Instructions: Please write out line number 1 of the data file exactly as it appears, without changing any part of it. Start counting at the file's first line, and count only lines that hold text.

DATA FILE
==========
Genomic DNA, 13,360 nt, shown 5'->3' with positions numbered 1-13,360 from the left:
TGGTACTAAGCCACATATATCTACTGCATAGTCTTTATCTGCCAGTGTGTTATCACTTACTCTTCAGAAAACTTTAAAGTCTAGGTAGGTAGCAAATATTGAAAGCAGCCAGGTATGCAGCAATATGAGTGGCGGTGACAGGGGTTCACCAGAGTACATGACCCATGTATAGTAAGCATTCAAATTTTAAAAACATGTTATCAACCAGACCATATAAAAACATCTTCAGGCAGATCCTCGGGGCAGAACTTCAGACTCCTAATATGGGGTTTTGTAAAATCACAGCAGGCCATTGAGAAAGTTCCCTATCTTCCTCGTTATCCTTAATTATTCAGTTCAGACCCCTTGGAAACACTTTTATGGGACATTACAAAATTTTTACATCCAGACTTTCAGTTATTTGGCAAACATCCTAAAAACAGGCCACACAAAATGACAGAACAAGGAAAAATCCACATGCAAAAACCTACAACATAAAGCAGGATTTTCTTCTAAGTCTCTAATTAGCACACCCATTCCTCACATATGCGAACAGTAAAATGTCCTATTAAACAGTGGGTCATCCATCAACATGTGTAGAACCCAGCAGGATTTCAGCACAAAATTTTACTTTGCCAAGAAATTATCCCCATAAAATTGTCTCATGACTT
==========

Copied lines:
Genomic DNA, 13,360 nt, shown 5'->3' with positions numbered 1-13,360 from the left: